Sometimes my radio heroes are market leading megastars – sometimes they’re people who influenced me along the way. But other times I’m simply blown away by their creativity and their willingness to go the extra mile.
My daily routine 16 years ago was to get into Qfm’s less than bijou studio in Paisley, prep my own show and then do the mail. This was before the days of zillions of emails pinging around. I would chat to the news guys, catch up with what sales were up to and stick on any cassette demos that landed in my in tray. That was always a great part of the job. You never knew what you were going to hear next. One ran the obligatory five minutes and I didn’t get round to switching it off. 30” of silence was followed by some non-RA language. That person got a polite reply!
The one that really sticks in my mind from that time is one that almost made me late for my show as I listened to it thee times. The guy had a ridiculously broad local accent, but his command of the language was spot on. ‘This guy can communicate’, I thought. He did all the DJ bits really well. But what really jumped out of the speakers was his creativity and his ability to tell a story. A couple of hours later I was on the phone to Derek Cooper with a view to getting him in ASAP for a chat. Days later he found himself doing an overnight shift (those were the days) which I stayed up way to late to check out. He was superb. Long story short, Coop jumped the queue and became a real project – rising to every challenge we threw at him On top of that, anywhere we scheduled him he built audience and really engaged with his audience. In many ways he was 10 years ahead of the social media curve as the things he would do lent themselves to the way people like to programme now. The things he chose to talk about were almost always spot on and he could take the slightest thing and give it talkability. (“So why… why am I doing tonight’s show naked. It’s all because of a bus.”)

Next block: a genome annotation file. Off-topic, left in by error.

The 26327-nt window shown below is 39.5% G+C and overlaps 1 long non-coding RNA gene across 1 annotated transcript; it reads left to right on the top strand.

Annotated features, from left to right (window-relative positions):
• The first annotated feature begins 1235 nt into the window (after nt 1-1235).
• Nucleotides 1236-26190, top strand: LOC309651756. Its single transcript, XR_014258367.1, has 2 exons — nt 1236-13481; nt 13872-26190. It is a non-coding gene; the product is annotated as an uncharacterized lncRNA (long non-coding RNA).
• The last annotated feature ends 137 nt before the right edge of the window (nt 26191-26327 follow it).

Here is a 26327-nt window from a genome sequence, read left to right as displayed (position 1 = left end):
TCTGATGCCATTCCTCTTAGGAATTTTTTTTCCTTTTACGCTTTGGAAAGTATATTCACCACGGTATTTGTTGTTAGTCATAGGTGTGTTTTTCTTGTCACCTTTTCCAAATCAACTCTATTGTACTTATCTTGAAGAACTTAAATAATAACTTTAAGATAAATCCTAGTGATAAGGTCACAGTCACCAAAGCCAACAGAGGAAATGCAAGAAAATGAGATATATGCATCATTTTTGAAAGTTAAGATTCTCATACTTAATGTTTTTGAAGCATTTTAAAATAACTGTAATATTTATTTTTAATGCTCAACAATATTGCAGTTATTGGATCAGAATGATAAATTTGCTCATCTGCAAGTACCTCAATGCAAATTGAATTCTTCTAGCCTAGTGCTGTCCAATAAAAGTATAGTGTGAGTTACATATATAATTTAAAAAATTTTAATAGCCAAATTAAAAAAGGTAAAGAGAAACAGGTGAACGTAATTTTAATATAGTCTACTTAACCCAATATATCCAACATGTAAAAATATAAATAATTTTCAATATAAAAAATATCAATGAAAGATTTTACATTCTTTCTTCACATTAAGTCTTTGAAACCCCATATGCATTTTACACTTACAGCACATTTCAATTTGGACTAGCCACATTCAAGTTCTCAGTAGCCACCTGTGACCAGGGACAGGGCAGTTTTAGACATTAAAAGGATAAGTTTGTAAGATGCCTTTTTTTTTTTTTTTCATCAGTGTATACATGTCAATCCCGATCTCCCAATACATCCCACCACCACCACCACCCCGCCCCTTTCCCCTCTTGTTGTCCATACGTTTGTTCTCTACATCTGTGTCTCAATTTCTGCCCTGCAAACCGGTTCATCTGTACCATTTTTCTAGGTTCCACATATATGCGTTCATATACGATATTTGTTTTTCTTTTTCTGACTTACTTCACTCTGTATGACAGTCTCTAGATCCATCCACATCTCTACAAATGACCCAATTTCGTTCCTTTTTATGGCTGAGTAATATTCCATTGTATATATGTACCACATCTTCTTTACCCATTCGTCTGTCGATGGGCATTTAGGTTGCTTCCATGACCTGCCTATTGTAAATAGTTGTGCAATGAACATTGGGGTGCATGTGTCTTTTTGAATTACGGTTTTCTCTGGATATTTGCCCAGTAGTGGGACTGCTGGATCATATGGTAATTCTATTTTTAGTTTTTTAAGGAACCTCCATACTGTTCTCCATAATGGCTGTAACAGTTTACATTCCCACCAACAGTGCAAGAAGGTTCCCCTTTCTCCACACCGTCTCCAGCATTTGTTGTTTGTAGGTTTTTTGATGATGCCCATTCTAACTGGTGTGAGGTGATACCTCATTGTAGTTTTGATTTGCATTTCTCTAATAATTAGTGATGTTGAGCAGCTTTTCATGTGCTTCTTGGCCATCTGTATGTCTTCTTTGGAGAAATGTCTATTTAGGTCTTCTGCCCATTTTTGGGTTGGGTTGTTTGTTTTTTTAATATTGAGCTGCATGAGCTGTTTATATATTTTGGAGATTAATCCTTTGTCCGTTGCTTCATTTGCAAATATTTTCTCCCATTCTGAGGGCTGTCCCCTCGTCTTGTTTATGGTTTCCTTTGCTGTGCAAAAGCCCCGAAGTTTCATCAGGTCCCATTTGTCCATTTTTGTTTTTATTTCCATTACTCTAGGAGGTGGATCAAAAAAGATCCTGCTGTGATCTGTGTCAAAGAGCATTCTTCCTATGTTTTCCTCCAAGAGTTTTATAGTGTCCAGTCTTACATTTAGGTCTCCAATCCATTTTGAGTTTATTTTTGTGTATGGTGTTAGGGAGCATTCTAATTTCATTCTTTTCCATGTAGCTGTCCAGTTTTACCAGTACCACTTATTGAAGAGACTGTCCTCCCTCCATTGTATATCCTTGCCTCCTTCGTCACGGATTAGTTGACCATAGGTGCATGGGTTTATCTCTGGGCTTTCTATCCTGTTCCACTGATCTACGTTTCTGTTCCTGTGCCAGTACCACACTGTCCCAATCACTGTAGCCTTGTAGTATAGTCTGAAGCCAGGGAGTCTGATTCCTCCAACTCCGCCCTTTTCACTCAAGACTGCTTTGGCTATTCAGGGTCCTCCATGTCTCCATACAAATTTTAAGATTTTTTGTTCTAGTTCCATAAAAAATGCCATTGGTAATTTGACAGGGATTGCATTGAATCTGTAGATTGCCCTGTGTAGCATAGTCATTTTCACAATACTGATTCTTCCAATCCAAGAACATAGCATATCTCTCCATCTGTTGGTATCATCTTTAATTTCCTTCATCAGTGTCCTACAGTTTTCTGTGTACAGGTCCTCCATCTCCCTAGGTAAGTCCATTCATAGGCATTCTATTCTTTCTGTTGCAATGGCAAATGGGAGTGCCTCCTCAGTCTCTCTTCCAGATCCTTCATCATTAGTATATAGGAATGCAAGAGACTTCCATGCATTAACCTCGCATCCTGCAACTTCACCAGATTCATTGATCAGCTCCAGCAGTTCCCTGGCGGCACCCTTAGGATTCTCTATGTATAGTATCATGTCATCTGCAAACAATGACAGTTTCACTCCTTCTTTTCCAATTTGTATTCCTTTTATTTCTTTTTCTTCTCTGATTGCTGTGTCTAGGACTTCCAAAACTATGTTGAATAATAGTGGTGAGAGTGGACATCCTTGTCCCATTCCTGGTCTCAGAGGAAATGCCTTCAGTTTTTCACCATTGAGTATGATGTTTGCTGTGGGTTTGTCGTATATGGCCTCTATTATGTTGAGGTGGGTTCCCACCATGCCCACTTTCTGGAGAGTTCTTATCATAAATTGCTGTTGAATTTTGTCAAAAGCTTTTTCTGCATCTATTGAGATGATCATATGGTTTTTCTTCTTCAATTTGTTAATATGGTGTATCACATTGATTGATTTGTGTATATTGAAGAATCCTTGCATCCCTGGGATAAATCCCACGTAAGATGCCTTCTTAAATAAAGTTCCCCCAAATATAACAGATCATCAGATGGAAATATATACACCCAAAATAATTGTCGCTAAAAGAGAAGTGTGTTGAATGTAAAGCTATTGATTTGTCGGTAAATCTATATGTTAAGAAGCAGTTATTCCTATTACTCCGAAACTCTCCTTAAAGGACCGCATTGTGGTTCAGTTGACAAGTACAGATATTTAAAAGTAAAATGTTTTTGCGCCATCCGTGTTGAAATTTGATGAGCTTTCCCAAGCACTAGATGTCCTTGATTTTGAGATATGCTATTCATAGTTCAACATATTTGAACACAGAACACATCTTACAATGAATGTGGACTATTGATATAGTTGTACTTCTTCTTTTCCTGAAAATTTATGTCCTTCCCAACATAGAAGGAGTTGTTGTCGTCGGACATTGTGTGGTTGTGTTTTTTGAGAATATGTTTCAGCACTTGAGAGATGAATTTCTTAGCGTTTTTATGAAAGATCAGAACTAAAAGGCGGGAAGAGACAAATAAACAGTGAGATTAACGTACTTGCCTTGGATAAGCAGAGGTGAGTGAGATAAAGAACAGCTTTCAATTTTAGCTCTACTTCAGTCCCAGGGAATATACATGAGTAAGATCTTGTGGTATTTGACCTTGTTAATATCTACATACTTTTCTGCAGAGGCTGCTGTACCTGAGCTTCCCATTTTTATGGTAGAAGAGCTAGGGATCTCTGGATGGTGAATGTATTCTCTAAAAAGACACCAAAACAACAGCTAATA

I was moved on and eventually Coop moved on as the revolving door of radio turned. Replaced by a great jock with the smoothed-out tones of the typical Scottish broadcaster. The fact that people who sound different and don’t have a classic ‘radio voice’ do really well (Jonathan Ross? Graham Norton?) was overlooked in favour of sounding as much like the competition as humanly possible.
One of the most ridiculously talented people I ever had the chance to work with makes way more money in retail than some of the daytime jocks on big stations could hope to earn. But he’s back, once a week on a chippy little radio station just outside of Glasgow. Your Radio’s Friday nights sound unique, special and local.
When I’m out and about (and after ‘Any Questions’ has ended on Radio 4) he does a show that feels like Friday night ought to. He’s loving it – and I have a feeling the listeners do too. I just don’t understand why he didn’t pop up on the ‘big’ brands in the Central belt. An enormous talent that’s just a little different.
And that’s why he makes the list of my Radio Heroes.